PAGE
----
PollenSimulation – 20k pollen particles GH

Nonstandardstudio’s Gh addon that enables a more generative/rule based approach. Simulating flows of pollen particles.

– 20k pollen particles GH
– wind Field res 1000×800


nss pollem 000 nss pollem 001


nss pollem 003

Speleothem nss::.

Crystallization nss::.

noisiness nss::.

Belousov–Zhabotinsky reaction 002 nss::.

Belousov–Zhabotinsky reaction 001 nss::.

noisy agents 003 nss::.

noisy agents 002 nss::.



ephemerality 002 nss::.

ephemerality 001 nss::.

recursive studies 002 nss::.





recursive studies 001 nss::.

turbulence vs air field maya ncloth _ nss::.

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turbulence field with maya ncloth 002

turbulence field with maya ncloth 001

strange attractors_processing_nss::.

more pictures here

gh ornament 002_nss::.

more pictures here

abstract series 001

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motion kinematics&dynamics studies 001 _ nss

jansen mechanism

Theo Jansen, a Dutch artist and kinetic scultpor, born in March 14, 1948, builds large works which resemble skeletons of animals and are able to walk using the wind on the beaches. His animated works are a fusion of art and engineering.

8 links per leg
120 degrees of crank rotation per stride.
3 legs will replace a wheel.
Counterclockwise rotation of the crank.

Step height is primarily achieved by a parallel linkage in the leg that is folded during the cycle angling the lower portion of the leg.

“The walls between art and engineering exist only in our minds.” Theo Jansen

You can find a cool flash simulation of theo jansen mechanism here

parametric curve_nss::.

parametric curve using 3 functions f(x,y,z) , g(x,y,z) , h(x,y,z) and an fibonacci sequence

X=f(x,y,z) = sin(x)*2.1^cos(y)/2-z^sin(2)*φ^sin(y)*cos(z)+2
Y=g(x,y,z) = -y*sin(x)-e*cos(x)↔(2.1*φ)-sin(y)+cos(x)/2+z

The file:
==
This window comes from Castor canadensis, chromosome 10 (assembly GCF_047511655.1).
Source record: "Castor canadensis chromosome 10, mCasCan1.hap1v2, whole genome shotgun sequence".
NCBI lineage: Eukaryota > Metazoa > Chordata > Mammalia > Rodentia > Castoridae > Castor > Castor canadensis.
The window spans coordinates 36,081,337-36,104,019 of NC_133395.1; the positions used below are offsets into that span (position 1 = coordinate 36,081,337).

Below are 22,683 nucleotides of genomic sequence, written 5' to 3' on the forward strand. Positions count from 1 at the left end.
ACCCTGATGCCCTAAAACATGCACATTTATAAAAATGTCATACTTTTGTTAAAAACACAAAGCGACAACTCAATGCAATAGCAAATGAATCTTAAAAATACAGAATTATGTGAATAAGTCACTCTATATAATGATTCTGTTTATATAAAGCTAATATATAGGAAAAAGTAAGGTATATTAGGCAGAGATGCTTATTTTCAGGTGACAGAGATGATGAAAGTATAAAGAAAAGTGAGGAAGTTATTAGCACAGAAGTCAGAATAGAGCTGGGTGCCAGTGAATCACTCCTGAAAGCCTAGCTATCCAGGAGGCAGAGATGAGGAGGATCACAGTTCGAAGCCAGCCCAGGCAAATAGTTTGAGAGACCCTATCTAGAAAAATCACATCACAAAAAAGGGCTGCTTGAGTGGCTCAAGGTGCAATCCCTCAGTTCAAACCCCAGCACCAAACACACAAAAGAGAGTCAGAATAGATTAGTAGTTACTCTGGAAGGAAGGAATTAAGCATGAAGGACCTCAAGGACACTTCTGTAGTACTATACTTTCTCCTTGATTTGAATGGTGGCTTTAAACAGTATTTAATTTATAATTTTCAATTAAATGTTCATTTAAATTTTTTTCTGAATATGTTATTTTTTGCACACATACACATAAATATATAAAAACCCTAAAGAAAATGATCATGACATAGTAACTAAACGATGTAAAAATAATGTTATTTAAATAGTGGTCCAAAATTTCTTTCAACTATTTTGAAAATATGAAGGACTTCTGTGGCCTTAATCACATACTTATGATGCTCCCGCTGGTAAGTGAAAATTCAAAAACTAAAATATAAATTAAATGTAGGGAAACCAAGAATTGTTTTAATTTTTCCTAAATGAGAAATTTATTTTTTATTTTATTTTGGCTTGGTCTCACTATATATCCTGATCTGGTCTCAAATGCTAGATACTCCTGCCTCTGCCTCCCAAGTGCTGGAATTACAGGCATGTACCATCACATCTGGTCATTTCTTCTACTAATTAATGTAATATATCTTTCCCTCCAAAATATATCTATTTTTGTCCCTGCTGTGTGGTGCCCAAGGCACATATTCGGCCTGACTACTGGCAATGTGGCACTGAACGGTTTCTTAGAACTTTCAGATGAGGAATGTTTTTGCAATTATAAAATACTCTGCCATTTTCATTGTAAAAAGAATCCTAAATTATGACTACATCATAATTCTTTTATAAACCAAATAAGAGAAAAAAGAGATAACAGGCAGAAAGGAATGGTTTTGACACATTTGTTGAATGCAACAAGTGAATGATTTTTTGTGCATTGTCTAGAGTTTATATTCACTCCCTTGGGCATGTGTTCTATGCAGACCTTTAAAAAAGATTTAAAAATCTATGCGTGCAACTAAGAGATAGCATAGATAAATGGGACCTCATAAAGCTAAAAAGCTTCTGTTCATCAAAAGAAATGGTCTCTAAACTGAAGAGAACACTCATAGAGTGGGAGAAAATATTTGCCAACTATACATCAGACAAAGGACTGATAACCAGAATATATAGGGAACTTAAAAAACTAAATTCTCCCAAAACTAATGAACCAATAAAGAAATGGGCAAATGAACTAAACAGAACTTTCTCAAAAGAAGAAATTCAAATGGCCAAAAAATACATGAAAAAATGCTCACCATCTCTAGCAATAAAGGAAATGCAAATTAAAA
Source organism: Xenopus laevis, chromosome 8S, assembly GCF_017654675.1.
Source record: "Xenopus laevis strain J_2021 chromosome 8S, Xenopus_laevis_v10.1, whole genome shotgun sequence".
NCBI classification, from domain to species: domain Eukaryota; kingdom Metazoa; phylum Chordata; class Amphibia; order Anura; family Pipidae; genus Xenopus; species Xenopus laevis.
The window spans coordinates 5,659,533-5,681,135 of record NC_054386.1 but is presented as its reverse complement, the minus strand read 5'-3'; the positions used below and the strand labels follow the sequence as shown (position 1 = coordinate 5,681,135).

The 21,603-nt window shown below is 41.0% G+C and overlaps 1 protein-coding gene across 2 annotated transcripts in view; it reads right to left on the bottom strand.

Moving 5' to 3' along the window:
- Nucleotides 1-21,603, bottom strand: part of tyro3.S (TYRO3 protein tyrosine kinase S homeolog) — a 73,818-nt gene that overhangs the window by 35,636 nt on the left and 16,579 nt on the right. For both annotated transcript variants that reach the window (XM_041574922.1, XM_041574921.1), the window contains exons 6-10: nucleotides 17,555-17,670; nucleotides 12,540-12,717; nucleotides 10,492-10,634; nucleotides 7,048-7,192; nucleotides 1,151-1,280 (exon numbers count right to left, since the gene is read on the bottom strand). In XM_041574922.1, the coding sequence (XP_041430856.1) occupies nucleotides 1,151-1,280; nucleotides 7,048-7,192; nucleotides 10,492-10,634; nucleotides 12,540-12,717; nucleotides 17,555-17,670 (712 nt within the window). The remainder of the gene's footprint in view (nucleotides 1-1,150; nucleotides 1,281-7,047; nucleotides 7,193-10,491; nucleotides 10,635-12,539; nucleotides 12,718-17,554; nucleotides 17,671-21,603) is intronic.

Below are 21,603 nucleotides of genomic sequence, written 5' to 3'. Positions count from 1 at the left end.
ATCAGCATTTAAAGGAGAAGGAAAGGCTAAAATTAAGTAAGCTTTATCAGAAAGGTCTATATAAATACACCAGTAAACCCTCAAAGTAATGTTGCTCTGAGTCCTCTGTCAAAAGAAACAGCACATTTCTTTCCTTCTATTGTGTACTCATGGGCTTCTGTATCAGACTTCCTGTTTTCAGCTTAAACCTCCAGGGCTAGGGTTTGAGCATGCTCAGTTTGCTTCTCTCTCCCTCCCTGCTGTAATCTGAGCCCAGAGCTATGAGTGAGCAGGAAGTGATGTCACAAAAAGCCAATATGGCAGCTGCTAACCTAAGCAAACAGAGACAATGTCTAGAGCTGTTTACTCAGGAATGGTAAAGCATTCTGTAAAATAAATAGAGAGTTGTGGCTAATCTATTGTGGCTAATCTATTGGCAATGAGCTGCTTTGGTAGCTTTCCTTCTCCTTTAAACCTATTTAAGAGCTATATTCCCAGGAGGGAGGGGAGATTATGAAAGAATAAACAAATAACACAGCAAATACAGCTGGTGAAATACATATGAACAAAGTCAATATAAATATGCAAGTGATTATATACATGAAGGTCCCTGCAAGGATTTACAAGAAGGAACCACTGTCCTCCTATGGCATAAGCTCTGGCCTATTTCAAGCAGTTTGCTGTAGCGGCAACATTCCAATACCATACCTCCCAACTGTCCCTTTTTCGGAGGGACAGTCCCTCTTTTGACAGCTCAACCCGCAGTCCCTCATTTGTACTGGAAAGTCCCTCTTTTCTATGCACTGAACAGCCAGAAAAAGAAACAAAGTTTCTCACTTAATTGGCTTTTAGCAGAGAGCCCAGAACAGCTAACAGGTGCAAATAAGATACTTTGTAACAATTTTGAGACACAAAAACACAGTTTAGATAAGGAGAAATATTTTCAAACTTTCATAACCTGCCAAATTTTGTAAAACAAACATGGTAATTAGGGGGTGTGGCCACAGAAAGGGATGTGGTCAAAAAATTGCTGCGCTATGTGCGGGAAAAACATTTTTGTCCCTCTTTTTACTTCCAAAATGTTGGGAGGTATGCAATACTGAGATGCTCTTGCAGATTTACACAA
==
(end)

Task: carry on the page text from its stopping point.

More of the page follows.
Z=h(x,y,z) = z*sin(x)*2.1+cos(y)/2↔z+sin(x*23)
Continue reading “parametric curve_nss::.”

wave porosity_ nss::.

bolojan daniel wp1

“An elegant building should entail an elegant structure and both together should be able to spatialize considerable organizational complexity without descending into visual disorder. Like in natural systems, all forms are the result of lawfully interacting forces.” – Patrick Schumacher – Engineering Elegance

The first example is more about curvilinear tubes which function as a branching network, the number and the position of a branch in the hierarchy of branches from the outermost twig to the trunk, and the length of each branch, have a logarithmic relation.
The second example is based on the idea of formation process of radiolaria, which belong to the order of marine planktonic protozoa and feature a central protoplasm comprising a chitinous capsule and siliceous spicules that are perforated by pores. The porous mass of the cell encasements of radiolaria deliver an interesting model for differentiated texture in architecture that may feature a variety of specific performance capacities.
Each object is unique and consists of curvilinear surface (first example) or honeycomb (second example) like components. As a field, these components act collectively to express properties of porosity, color, and the interplay of light and shadow. This collection of properties generates a moment in a continuous state of change.  It can also absorb thermal energy and release it to the airflow enabled by the porosity, and the double curvature can be utilized for thermal exposure or self-shading.

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